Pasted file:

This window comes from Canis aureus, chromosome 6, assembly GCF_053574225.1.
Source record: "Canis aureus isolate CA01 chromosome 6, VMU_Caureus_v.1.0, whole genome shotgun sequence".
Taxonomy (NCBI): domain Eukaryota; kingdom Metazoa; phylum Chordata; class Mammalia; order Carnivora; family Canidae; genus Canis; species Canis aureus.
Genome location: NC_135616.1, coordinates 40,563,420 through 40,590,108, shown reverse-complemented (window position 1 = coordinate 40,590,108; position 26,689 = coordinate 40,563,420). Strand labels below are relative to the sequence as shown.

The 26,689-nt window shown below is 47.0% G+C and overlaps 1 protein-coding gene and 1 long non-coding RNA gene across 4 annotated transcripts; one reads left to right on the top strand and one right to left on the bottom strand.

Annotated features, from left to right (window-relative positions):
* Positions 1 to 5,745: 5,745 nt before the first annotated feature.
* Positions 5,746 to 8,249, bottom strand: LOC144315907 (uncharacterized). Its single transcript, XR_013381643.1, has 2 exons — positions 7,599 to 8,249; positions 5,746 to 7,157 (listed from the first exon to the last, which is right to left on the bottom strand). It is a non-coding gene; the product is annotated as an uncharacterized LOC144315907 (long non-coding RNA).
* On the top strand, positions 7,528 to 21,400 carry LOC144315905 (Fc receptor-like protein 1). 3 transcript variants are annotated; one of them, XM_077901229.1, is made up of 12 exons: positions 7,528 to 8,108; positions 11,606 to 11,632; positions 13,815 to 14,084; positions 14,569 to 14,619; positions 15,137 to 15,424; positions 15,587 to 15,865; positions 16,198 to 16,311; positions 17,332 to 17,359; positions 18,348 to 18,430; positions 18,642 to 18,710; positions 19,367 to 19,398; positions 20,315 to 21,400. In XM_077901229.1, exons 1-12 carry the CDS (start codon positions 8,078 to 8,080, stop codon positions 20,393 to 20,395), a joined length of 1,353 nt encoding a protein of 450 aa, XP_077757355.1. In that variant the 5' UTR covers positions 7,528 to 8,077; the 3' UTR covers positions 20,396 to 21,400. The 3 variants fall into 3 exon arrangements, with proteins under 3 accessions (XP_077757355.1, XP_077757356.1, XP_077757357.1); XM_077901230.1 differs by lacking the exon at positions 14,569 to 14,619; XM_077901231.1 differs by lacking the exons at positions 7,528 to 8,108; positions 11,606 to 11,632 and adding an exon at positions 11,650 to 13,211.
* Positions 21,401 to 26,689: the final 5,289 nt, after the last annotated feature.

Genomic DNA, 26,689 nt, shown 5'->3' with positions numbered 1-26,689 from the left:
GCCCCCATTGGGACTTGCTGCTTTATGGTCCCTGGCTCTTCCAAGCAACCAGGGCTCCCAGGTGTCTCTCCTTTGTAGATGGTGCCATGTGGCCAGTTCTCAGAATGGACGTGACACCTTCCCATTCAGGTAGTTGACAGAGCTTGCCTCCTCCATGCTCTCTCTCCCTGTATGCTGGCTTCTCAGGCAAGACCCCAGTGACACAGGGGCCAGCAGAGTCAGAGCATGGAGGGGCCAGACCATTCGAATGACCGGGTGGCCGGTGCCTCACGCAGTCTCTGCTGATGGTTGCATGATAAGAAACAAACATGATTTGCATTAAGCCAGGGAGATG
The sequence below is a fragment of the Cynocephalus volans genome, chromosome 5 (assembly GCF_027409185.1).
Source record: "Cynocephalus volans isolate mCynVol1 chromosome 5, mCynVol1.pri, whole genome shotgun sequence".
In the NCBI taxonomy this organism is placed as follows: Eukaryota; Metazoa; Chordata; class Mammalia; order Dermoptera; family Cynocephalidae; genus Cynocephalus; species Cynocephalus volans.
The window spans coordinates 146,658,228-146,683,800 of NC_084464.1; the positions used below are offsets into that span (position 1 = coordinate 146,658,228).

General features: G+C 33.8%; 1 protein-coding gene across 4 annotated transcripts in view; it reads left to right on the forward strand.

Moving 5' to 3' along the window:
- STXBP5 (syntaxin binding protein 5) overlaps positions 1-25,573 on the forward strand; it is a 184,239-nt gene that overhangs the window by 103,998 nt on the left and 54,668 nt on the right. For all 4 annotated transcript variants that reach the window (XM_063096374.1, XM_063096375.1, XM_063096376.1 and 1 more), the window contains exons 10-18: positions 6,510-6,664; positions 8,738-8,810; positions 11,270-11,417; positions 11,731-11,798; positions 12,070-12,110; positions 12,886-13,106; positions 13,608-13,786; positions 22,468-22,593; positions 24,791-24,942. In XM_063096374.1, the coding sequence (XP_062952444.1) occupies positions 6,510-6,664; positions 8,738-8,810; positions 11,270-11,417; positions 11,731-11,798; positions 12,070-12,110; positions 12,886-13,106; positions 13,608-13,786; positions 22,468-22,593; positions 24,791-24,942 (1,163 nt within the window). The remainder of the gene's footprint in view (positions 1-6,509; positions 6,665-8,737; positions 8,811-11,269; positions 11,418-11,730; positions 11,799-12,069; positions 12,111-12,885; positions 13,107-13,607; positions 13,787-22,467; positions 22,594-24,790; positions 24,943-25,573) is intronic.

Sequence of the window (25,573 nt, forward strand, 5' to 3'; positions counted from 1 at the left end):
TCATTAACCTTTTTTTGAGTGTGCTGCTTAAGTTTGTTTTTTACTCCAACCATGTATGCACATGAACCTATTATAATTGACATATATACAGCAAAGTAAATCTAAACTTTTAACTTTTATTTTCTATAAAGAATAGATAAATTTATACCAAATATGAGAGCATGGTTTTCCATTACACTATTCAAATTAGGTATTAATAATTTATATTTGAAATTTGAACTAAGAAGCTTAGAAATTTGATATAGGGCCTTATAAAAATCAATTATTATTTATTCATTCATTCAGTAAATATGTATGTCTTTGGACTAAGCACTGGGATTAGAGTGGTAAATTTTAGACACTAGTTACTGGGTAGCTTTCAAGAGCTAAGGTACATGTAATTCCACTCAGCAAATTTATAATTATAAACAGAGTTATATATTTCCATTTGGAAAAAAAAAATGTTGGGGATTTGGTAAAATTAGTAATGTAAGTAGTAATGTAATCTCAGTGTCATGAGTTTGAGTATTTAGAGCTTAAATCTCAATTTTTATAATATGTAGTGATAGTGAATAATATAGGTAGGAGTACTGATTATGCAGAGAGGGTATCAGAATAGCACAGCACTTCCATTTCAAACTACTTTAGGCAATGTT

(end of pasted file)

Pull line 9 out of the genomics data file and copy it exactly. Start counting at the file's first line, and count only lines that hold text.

* On the top strand, positions 7,528 to 21,400 carry LOC144315905 (Fc receptor-like protein 1). 3 transcript variants are annotated; one of them, XM_077901229.1, is made up of 12 exons: positions 7,528 to 8,108; positions 11,606 to 11,632; positions 13,815 to 14,084; positions 14,569 to 14,619; positions 15,137 to 15,424; positions 15,587 to 15,865; positions 16,198 to 16,311; positions 17,332 to 17,359; positions 18,348 to 18,430; positions 18,642 to 18,710; positions 19,367 to 19,398; positions 20,315 to 21,400. In XM_077901229.1, exons 1-12 carry the CDS (start codon positions 8,078 to 8,080, stop codon positions 20,393 to 20,395), a joined length of 1,353 nt encoding a protein of 450 aa, XP_077757355.1. In that variant the 5' UTR covers positions 7,528 to 8,077; the 3' UTR covers positions 20,396 to 21,400. The 3 variants fall into 3 exon arrangements, with proteins under 3 accessions (XP_077757355.1, XP_077757356.1, XP_077757357.1); XM_077901230.1 differs by lacking the exon at positions 14,569 to 14,619; XM_077901231.1 differs by lacking the exons at positions 7,528 to 8,108; positions 11,606 to 11,632 and adding an exon at positions 11,650 to 13,211.